US - Renewable fuels are altering the geography of the US beef sector as northern Corn Belt feedlots expand to capitalise on ethanol by-products as a cattle feed.
Proximity to ethanol plants is allowing northern farmers to utilise Distillers Dried Grains and Solubles (DDGS) easily, as haulage distances are short.
This means DDGS can be fed wet and expensive drying procedures can be avoided.
Furthermore, the protein rich DDGS feed provides an additional option to corn and sorghum which, when fed without DDGS, requires steam-flaking to aid digestion.
The ability for northern feeders to source DDGS cheaply is reversing the trend seen by the US beef industry thirty years ago, when the industry headed south and larger commercial feedlots became established across Nebraska and down towards Texas.
Supply economics are also influencing this decision as concurrent US droughts and greater global demand has led to market volatility and cash corn prices of over $6/bushel average last year and $7/bushel through 2013.
Currently, this is placing some of the smaller northern feedlots at a slight advantage, according to Professor Kevin Dhuyvetter, Farm Management Specialist, Kansas State University.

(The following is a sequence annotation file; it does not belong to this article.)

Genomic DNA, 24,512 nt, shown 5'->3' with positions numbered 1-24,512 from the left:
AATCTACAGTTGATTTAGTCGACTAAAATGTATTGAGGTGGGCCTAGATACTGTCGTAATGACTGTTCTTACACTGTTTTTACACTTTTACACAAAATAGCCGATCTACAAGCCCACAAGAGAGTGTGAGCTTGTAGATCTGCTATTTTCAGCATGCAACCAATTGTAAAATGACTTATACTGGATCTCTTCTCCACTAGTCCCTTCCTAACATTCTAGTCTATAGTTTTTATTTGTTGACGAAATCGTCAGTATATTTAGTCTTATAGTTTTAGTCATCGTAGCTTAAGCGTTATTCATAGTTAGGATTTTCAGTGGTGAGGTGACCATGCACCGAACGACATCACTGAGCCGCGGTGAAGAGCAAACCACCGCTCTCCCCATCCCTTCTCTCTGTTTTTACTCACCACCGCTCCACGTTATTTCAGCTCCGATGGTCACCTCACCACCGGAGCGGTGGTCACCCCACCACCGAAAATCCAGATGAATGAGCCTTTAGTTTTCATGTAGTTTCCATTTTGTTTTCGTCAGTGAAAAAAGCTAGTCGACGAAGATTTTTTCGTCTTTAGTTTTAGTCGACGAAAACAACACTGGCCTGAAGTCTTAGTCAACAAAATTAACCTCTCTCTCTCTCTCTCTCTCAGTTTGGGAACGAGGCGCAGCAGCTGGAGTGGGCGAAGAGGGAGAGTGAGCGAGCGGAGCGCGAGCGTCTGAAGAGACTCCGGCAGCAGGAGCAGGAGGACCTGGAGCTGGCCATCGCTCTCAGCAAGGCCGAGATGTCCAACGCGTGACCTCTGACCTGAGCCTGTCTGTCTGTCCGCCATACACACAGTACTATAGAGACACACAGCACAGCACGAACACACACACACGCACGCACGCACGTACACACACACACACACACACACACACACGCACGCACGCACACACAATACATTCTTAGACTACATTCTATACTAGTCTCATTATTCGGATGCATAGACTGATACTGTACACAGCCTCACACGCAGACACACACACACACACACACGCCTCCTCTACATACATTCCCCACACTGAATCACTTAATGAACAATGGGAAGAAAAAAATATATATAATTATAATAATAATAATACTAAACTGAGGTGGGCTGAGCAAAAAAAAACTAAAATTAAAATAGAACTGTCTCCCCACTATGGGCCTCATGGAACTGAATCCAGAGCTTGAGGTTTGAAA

“Big feedlots have traditionally bought corn and grain sorghum and steam-flaked it by adding water and mashing it into a flake, aiding digestibility,” said Professor Dhuyvetter. “Historically, this has put big feedlots of 40,000 or more cattle at an advantage as they could buy their own steam-flake processor.”
However, current research suggests the benefits of steam flaking corn are not as great as when feeding wet distiller’s grains, putting farmers that can source DDGS at an advantage, he added.
Professor Dhuyvetter studied the phenomena of commercial feedlot sector growth through the seventies and early eighties and the subsequent move away from northern farmer-feeders to areas like Kansas.
He noted that because of milder winters, economies of scale and the ability to purchase feed processors, the feedlot heartland became focused around Texas, Nebraska and Kansas.
“Some thirty years ago we transferred our industry away from the Corn Belt and now we are seeing a certain trend for movement back to the Corn Belt where trucking wet ethanol by-products can be done cheaply,” said Professor Dhuyvetter.
“As we use more corn for ethanol, feedlots close to ethanol plants have a geographical advantage. Typically, these northern feedlots are not as big as those in Kansas or Texas but are expanding to capture the benefits of scale.”
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